Muenster yellow-toothed cavy
|Muenster yellow-toothed cavy|
| Galea monasteriensis|
Solmsdorff, Kock, Hohoff & Sachser, 2004
The Muenster yellow-toothed cavy (Galea monasteriensis) is a species of rodent in the family Caviidae. It is known only from one location in Valle Hermoso in the Bolivian Andes, at an elevation of 2557 m. Specimens from this location were shipped to Muenster, Germany in 1997 for laboratory research, where the species was recognized and described. Galea monasteriensis was recognized on the basis of morphological, behavioral, and reproductive differences from related species. However, its habits in the wild have not been studied.
Unlike the common yellow-toothed cavy and Spix's yellow-toothed cavy, Muenster yellow-toothed cavy males engage in social play with their offspring and groom them rather than being aggressive. When mothers of this species and their pups are put into a strange environment, the presence of the mothers mitigates increases in blood cortisol levels in their pups; however, this is not observed when the pups are moved together with other mothers that are not their own. G. monasteriensis is both sexually and socially monogamous. Both males and females of G. monasteriensis defend their territories and care for their pups.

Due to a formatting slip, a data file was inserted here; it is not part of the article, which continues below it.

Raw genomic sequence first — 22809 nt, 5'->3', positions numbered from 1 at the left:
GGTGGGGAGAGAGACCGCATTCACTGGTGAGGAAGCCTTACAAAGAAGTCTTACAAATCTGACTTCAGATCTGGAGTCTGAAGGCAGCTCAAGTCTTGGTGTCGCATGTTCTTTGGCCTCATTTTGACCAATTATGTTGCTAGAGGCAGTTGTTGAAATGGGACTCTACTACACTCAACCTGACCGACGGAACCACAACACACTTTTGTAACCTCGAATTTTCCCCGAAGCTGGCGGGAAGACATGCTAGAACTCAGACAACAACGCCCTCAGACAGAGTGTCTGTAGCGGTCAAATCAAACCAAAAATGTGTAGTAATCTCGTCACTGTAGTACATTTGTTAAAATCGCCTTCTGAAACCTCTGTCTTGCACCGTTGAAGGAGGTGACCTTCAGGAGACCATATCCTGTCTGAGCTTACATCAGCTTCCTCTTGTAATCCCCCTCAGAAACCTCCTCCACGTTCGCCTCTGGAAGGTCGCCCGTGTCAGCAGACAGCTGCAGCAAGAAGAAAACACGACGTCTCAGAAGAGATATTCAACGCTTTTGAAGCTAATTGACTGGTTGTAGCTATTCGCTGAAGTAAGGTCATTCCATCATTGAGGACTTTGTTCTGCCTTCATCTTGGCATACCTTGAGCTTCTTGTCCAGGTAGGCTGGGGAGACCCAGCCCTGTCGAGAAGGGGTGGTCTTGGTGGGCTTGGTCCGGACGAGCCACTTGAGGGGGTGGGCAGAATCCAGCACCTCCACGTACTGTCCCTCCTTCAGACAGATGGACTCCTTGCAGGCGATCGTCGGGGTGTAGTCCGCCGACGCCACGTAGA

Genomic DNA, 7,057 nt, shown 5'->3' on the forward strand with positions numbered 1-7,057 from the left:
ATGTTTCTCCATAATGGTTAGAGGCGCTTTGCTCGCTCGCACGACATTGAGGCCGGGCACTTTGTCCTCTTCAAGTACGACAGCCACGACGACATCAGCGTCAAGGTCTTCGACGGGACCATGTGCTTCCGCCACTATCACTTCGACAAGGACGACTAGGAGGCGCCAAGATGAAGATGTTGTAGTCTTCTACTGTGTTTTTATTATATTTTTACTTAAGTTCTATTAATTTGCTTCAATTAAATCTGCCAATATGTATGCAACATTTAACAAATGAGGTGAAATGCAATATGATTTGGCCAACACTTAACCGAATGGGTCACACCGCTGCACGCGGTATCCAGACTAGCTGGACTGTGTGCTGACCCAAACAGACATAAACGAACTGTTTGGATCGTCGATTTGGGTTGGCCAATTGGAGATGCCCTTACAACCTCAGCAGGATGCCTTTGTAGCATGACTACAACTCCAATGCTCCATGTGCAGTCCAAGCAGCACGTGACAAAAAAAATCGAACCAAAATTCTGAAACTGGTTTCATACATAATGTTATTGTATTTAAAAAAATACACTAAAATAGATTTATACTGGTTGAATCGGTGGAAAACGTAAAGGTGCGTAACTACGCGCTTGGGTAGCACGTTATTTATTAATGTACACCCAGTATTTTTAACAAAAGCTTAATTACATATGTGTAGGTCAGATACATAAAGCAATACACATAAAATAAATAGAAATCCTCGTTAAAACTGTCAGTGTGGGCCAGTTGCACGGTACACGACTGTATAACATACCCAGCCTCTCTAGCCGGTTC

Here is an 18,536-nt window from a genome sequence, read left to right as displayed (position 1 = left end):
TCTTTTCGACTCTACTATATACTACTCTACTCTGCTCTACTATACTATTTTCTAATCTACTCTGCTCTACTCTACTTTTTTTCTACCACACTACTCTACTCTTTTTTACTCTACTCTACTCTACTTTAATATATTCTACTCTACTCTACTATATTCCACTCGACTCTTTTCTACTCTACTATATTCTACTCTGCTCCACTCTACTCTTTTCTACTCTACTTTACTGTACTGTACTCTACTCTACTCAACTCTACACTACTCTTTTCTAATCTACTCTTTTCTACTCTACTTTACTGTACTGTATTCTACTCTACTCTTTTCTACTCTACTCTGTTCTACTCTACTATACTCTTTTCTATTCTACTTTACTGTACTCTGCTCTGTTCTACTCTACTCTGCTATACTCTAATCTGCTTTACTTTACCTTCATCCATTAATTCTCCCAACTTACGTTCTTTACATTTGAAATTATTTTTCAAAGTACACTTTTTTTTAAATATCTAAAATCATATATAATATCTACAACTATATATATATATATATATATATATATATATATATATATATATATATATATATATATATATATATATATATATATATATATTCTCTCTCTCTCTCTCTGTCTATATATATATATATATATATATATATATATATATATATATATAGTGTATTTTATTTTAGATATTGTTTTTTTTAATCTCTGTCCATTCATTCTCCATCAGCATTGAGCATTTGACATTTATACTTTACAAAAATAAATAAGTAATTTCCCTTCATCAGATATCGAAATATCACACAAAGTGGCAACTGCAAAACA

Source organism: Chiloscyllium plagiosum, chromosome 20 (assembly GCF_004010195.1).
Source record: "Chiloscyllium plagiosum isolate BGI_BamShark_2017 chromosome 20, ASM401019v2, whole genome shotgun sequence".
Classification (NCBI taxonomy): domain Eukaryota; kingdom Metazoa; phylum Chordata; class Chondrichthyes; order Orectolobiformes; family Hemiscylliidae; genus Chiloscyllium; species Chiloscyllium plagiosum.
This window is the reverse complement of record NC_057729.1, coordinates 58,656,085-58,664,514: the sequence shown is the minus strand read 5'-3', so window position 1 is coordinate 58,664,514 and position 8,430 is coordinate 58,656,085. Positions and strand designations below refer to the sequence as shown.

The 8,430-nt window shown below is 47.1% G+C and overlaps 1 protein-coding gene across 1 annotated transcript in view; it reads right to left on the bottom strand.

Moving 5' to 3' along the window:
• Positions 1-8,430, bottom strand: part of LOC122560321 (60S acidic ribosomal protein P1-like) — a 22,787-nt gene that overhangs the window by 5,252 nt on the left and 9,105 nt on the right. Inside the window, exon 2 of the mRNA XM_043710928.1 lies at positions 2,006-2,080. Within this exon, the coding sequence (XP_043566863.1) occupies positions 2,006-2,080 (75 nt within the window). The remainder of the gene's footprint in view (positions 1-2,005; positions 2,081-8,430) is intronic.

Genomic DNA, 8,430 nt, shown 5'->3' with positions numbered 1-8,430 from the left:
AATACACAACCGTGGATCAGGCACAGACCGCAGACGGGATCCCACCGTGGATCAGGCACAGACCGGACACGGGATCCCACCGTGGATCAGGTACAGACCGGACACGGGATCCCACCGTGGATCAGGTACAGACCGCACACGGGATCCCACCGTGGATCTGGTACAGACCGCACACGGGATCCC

- Dunnum, J. & Vargas, J. (2008). "Galea monasteriensis". IUCN Red List of Threatened Species. Version 2013.2. International Union for Conservation of Nature. Retrieved 11 December 2013.
- Adrian, O.; Sachser, N. (2011). "Diversity of social and mating systems in cavies: A review". Journal of Mammalogy. 92: 39. doi:10.1644/09-MAMM-S-405.1.
- Hennessy, M. B.; Neisen, G.; Bullinger, K. L.; Kaiser, S.; Sachser, N. (2006). "Social organization predicts nature of infant-adult interactions in two species of wild guinea pigs (Cavia aperea and Galea monasteriensis)". Journal of Comparative Psychology. 120 (1): 12–18. doi:10.1037/0735-7036.120.1.12. PMID 16551160.
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